Why Aren't Authors Happy Publishing Their Book?

Most authors don't make a lot of money from publishing...

(Photo: Diana Brown)

...and what they don't know is killing them.


I've done my own study of DBW's author survey. In addition to their earlier year's surveys, this also adds to the Taleist survey which got such headlines in 2012.

Here's the link to compare the DBW results yourself: Survey Results

(Note: I'm no fan of DBW's writing in general. They are too literary in style, meaning that their sentences are too long. Their words are too big. So they don't make sense quickly as you're reading.)

Here's my take:
1. Over 3,000 people answered the 2014 DBW survey, with over 75% of them having successfully published.

2. Over 53% have a manuscript completed (although this question was missed by 75% of those surveyed.

3. 71.8% were self-published, 28.9% got an advance (traditionally published.) 24.8% got no advance, and split royalties with the publisher.
4. Over 50% published their first book since 2012. 15.7% first published 2003 or earlier.

5. 97.9% have another book they want to publish.

6. Over 53.5% would publish either traditionally or self-publish, although they have preferences. 23.9 only want to self-publish; 14.4% only want to traditionally publish.

7.  Reasons for publishing:
  • Most important - Publish a book that people will buy, to build my career as a book writer.
  • Moderately important - to get validation for my work, to see my book in a bookstore.
  • Least important - to share my expertise, to get prestige.

8. Time devoted to writing - 10-14 hours per week (17.4%), followed by 20-24 hours per week (16.6%)

9. Time devoted to related activities (such as marketing) - 10-14 hours per week (17.6%), followed by 7-9 hours/week.

10. Income from writing books (pre-tax): $0-$499 42.9%

11. Satisfied with this? 31.4% are neither satisfied nor dissatisfied, but 51.6% are slightly or very dissatisfied.

12. Primary source of income? No - 78.3%

13. Do you earn income from other writing-related activities? No - 73.5%

14. Approximate pre-tax income from these other activities? $0-$3,000 - 31.4% (note: 75.7% ignored this question.)

What's the takeaway?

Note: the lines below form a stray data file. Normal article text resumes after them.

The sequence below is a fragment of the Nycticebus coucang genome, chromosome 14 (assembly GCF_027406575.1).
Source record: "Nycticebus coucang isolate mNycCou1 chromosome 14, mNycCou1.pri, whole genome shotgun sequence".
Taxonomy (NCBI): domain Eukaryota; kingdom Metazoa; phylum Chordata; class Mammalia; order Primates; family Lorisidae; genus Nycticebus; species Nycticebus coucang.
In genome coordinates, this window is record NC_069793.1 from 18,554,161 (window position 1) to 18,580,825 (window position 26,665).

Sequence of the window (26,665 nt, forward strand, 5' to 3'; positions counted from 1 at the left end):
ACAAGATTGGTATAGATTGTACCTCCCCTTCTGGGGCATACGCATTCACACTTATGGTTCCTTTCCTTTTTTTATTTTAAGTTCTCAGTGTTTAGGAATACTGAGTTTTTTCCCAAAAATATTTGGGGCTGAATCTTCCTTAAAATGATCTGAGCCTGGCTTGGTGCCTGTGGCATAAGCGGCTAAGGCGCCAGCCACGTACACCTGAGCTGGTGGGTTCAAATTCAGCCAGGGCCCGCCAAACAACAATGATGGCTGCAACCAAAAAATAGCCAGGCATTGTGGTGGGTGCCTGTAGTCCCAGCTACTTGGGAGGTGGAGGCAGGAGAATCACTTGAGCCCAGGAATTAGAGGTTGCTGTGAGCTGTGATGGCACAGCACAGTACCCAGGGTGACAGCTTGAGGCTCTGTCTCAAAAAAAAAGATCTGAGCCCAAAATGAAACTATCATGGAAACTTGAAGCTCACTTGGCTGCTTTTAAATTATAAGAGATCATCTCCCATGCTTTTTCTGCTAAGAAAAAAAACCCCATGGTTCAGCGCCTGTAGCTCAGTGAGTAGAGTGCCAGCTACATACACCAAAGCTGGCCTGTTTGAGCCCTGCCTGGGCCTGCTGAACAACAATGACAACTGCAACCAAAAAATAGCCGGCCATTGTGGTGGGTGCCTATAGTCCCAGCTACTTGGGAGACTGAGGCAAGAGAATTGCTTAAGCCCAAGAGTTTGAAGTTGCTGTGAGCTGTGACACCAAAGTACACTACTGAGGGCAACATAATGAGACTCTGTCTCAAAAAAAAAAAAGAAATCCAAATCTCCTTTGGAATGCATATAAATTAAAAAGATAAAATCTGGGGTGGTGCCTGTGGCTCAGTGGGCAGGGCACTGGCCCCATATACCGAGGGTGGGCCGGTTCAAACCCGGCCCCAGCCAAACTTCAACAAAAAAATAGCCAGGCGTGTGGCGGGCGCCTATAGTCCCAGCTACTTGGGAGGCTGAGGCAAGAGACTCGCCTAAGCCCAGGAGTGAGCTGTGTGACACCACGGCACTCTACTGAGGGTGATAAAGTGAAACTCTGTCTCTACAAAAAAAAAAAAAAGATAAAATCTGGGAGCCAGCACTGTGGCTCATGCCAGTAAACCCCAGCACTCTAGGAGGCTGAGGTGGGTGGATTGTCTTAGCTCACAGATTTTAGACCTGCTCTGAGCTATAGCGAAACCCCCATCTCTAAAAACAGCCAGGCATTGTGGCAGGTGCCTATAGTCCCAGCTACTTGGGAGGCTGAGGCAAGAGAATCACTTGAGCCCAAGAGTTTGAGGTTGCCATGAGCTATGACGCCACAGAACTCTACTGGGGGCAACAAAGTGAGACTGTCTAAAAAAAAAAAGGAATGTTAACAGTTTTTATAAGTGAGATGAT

• Writers publish wherever they can, and don't make a living at this - or even enough to cover their expenses. They publish to get a book out there, hoping to make a career at this, or even just sell a book at all.
  • Writing is a hobby, not a profession - they still have their day jobs.
  • Writers don't effectively get any marketing done (or their books would sell better).
  • And they aren't happy about it.

DBW took the traditional publisher's view on this, which isn't useful to authors - it's second-guessing. (And shows how embedded they are with the Big Publishers.)

What this survey really says is that there is a market out there to publish books for authors, splitting the royalties for doing the work. Most authors don't know how to do their marketing, but spend most of their free time writing.

Only 5% paid someone to publish their book for them, but over 70% published it themselves. Adding the self-publishing industry leaders (the distributors who all take a percentage of the royalties and usually charge nothing) brings this up to 96.6%. (Note: questions were multiple choice, apparently.)

Vanity publishing (paying someone else to publish your book, royalty-sharing or not) is sucking bilge-water at getting any decent market share. No wonder their prices are so high.

Compared to Taleist


First off, they both are selling their survey results. (Thanks a lot.) I kept track of this DBW survey page when I got the result, and kept updating it.)

A good overview of Taleist survey showed:
  • 72% of respondents lived in the US (UK survey)...
  • One third work full time
  • Authors who got outside help earned 34% more on average
  • 53% self-published for the first time in 2011, with 20% having gotten a start in 2010
  • the 29% who went from a traditional publisher to self-publishing earned twice as much on their own as they did from their publisher
  • Only 60% of authors either could or would answer questions about their earnings
  • Average earning was $10k per author
  • Half of the authors earned under $500 in 2011 from their books
  • 10% of authors earned over 75% of the revenue
  • 97 authors indicated that they could live off of their ebook sales

Note that the Taleist survey only had 1007 respondents, compared to the nearly 3,000 at DBW's.

What's changed in 3 years? 

  • More authors have published their books than ever before. (1155 for 2012-2014, compared to 1092 up to that point.) 
  • Their income hasn't improved, even despite inflation, as around 46% still make $499 or less.
  • Those able to make a living were just under 10% in the Taleist survey, and 17.6% made more than median U.S. income in the DBW survey. (Note: the DBW respondents were more forthcoming about their income.)
  • The DBW top 3% made more than nearly 90% of the rest. These few made over 36% of the total income.
  • Average DBW income was over $22,000, over double the Taleist.
  • Like Taleist, the top DBW 10% made around 72% of the income.
While neither survey is "scientific", they both say a lot about the industry - and tell us that they are pretty close to the mark as they compare well.

Short summary: 

More  authors are making a living at writing and self-publishing than ever before, but...

Those writers who effectively learn both writing and marketing will earn their financial freedom - while everyone else has to be satisfied with a digital and/or print copy of their self-published book. 
And that's at least more rewarding than never even publishing that manuscript.

If they want to be truly happy, they'd better learn to both write and market better.

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